French deep tech company SilMach is working on the industrialization of Hybrid MEMS, electromechanical systems that are fundamental for the miniaturization of advanced industrial metrology.
Microelectromechanical systems, or MEMS, are fundamental for various consumer devices and industrial applications. These components include motion detectors, pressure and temperature sensors, and play a key role in miniaturizing processes in the automotive, health, and energy industries, among many others.
MEMS: Integrating Mechanical and Electronic Functions
According to the latest data from ReportLinker, the MEMS market size is expected to reach a volume of $131.8 billion by 2028 at an 8.4% CAGR growth rate. The main players in the industry are electronic manufacturing giants such as Broadcom, Bosch, STMicroelectronics, and Texas Instruments. If consumer applications mostly drive growth in the field, MEMS are essential to the development of industrial automation.
SilMach, a French deep tech company founded in 2003, has been working on the industrialization of MEMS. In an interview with DirectIndustry, SilMach CEO Pierre-François Louvigné explained :
“MEMS distinguish from other microelectronic components by combining mechanical functions with electronic functions. The mechanical functions generally fulfill sensor roles; in our case, the MEMS can be considered a small animated machine that beats like a silicon heart. It is unique in the world.”
The World’s First Wristwatch Employing Silicon Machinery
In June, SilMach announced the launch of the world’s first wristwatch based on silicon machinery, “The Time Changer.” The watch aims to set the stage for new nanotechnology applications in watchmaking. For the company, the project was the perfect way to highlight its Hybrid MEMS technology, a special flavor of electromechanical systems that use extremely low energy to perform a wide range of automation-enabling tasks.
According to Louvigné:
“Hybrid MEMS combine silicon MEMS components with high-precision watchmaking-type micromechanical techniques. The marriage between silicon components and other watchmaking micromechanical components is unparalleled worldwide”.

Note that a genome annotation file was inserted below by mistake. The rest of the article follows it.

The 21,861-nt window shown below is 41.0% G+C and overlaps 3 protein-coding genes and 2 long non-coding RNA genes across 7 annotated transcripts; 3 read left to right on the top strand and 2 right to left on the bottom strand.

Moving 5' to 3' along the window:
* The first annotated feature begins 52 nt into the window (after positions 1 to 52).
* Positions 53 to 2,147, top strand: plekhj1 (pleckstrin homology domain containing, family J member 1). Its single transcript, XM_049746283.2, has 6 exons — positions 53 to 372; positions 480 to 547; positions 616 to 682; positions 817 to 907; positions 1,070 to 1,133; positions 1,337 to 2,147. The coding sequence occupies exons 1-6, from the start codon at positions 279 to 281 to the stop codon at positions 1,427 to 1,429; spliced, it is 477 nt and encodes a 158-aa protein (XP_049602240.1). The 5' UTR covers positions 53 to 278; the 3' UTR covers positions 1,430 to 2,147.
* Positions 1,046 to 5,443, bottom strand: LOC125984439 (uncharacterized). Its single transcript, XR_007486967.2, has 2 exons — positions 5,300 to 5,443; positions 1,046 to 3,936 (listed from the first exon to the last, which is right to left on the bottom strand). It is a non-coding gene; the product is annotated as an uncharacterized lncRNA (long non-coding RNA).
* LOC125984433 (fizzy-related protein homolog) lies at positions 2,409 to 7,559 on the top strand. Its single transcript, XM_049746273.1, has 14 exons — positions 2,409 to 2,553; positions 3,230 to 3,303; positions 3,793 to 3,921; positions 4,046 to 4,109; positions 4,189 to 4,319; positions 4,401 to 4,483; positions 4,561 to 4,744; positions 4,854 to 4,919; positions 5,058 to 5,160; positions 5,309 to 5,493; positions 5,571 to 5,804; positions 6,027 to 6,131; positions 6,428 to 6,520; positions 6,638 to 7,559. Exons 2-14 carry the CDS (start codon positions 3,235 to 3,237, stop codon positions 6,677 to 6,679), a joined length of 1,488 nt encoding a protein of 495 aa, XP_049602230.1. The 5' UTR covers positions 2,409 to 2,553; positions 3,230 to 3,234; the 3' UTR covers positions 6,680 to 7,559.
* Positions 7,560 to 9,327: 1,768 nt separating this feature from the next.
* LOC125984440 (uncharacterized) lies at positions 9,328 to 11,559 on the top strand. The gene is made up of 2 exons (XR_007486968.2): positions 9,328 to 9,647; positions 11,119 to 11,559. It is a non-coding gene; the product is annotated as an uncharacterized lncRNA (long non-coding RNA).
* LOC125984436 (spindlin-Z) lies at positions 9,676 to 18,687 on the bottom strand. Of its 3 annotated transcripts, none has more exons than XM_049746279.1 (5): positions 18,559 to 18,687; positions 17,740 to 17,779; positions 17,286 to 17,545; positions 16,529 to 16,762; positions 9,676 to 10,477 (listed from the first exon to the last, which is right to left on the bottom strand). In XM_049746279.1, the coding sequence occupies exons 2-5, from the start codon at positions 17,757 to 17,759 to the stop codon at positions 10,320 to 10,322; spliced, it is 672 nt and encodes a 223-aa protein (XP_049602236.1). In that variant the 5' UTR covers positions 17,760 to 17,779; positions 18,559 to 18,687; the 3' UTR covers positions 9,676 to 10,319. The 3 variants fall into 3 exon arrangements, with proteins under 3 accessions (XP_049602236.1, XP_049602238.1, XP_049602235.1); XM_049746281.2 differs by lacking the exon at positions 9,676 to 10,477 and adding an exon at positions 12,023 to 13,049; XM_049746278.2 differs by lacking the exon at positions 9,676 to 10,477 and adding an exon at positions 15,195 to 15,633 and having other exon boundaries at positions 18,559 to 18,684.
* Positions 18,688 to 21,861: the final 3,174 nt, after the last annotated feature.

The Hybrid MEMS family includes PowerMems and ChronoMEMS. PowerMEMS are micromotors solutions built around a monolithic silicon actuator that drives a silicon wheel, requiring a low-energy input and leveraging electrostatic attraction effects. Louvigne adds:
“These are the first stepper micromotors intended for microelectronics. They are designed to be soldered directly onto electronic boards using the Surface-Mount Technology method. They are ultra-flat, insensitive to magnetic fields, consume little energy, and operate without lubricants. By offering a mechanical function as an electronic component, PowerMEMS open up a new capability path for designers and engineers”.
ChronoMEMS are detectors and counters that only come alive as the event they’re designed to detect occurs. They are event-based sensors operated by a threshold that either puts them in a locked state (for detectors) or engages a counting wheel (for counters).
Systems Under Watch
Louvigné explains that ChronoMEMS offer many engineering advantages in comparison to traditional energy-operated sensors:
“ChronoMEMS only generates ‘micro-data’ that’s highly targeted for the operational monitoring of structures. Besides the absence of energy, ChronoMEMS are simple to implement, need no calibration, don’t suffer from drift, require little or no maintenance, and can be used in an explosive atmosphere. Once installed, the sensor lives with the structure during all phases of life. It offers a new path to HUMS (Health and Usage Monitoring Systems) by easing operational use, the main obstacle in our view to deploying surveillance solutions in the industrial world”.
SilMach is currently transforming from an engineering company to an industrial production company and plans to spin off its energyless sensors to establish itself as a global supplier of next-generation MEMS solutions. The company expects to produce 300,000 micromotors per year.